Heartaches & Miracles

Mystery illness challenges family

A mystery illness confronted the Austin family with heartbreaking loss -- eased by the help of strangers and a medical miracle that confounded the doctors.

A mystery illness confronted the Austin family with heartbreaking loss -- eased by the help of strangers and a medical miracle that confounded the doctors.


A child’s mystery illness has cast a struggling Payson family into a crisis that has grown increasingly common, as the medical bills and demands triggered a job loss and bills, bills, bills.

But the battered Austins have also discovered miracles of support through social media, rallying people to their cause through Facebook and other connections.

“Christian went from a happy, healthy baby to paralyzed in less than an hour,” reads the story of Christian Austin on the “Team Christian” Facebook page. More than 10,000 people from around the world have joined to pray and receive updates on the status of the seriously ill Payson baby.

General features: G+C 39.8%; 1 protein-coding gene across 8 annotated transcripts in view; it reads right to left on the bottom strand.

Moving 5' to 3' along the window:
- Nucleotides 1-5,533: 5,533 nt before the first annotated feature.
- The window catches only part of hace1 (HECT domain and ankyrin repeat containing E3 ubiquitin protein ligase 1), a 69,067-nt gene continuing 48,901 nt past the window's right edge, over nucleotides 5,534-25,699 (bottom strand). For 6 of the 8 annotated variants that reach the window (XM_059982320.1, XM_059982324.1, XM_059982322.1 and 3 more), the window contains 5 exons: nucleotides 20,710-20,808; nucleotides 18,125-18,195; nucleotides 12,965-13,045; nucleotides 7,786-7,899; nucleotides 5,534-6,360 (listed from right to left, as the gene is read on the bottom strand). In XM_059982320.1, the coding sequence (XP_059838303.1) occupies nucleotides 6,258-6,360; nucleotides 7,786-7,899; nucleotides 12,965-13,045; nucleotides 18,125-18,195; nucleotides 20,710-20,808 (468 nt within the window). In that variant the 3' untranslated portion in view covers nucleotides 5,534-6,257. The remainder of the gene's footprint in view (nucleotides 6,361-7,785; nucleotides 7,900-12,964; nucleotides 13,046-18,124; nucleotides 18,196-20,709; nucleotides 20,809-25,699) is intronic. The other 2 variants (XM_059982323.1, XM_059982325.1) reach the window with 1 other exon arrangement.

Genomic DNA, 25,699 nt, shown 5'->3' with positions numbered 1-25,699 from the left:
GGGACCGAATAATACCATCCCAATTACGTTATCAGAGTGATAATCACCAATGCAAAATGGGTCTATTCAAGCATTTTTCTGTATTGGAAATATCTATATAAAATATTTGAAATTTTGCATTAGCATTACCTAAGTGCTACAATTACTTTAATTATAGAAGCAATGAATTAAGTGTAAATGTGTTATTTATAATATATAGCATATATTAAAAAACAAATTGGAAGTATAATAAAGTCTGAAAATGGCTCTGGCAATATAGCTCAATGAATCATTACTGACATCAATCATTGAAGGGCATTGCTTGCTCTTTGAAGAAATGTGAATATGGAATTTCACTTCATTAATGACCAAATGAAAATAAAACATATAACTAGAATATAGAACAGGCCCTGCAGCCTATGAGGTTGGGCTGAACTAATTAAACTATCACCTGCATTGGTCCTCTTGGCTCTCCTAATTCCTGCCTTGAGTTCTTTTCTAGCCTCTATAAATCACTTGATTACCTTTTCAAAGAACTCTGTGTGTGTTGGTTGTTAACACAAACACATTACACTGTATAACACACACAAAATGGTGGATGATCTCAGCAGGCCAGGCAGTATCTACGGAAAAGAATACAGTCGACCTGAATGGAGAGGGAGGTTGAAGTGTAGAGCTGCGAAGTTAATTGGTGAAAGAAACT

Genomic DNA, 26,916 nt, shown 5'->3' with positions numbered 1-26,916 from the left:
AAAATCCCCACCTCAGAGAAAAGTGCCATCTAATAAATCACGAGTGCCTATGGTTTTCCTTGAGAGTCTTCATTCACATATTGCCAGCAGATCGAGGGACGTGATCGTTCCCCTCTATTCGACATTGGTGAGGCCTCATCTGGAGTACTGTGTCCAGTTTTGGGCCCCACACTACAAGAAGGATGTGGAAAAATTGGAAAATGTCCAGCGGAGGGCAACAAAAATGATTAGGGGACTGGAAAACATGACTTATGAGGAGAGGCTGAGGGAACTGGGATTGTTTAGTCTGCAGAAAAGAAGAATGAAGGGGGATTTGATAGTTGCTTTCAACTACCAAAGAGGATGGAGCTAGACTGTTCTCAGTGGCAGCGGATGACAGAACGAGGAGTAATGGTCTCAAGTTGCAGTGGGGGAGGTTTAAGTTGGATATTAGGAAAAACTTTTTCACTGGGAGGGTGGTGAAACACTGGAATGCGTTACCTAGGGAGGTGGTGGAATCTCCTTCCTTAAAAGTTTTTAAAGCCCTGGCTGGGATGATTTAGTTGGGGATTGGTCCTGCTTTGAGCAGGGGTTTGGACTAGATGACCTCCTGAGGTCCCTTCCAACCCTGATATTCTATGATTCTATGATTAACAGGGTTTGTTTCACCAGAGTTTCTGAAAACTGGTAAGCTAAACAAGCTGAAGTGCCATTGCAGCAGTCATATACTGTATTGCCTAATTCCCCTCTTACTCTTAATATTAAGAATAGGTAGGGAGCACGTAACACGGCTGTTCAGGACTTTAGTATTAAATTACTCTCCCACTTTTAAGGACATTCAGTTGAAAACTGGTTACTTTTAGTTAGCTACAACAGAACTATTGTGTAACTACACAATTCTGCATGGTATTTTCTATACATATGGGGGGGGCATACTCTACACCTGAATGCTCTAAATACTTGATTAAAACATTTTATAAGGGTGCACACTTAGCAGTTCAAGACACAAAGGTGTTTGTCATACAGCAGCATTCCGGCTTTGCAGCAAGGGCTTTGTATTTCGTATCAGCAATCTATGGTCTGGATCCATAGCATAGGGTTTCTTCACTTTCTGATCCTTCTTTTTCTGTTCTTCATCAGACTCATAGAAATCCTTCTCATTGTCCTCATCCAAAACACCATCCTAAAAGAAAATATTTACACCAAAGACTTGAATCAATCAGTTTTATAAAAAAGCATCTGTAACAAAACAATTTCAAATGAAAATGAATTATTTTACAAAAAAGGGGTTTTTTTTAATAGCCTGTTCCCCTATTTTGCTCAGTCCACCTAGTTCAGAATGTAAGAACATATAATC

Essentially bankrupted by medical bills, the family has obtained coverage of basic medical costs through the Arizona Health Care Cost Containment System (AHCCCS). The mostly federal program with state matching funds covers about 30 percent of the residents of Gila County. The state Legislature this year made deep cuts in AHCCCS, which has left some 250,000 children on the waiting list for coverage statewide.

However, supporters have been raising money to help the family deal with the enormous additional costs imposed by the ailment and the constant trips to Phoenix.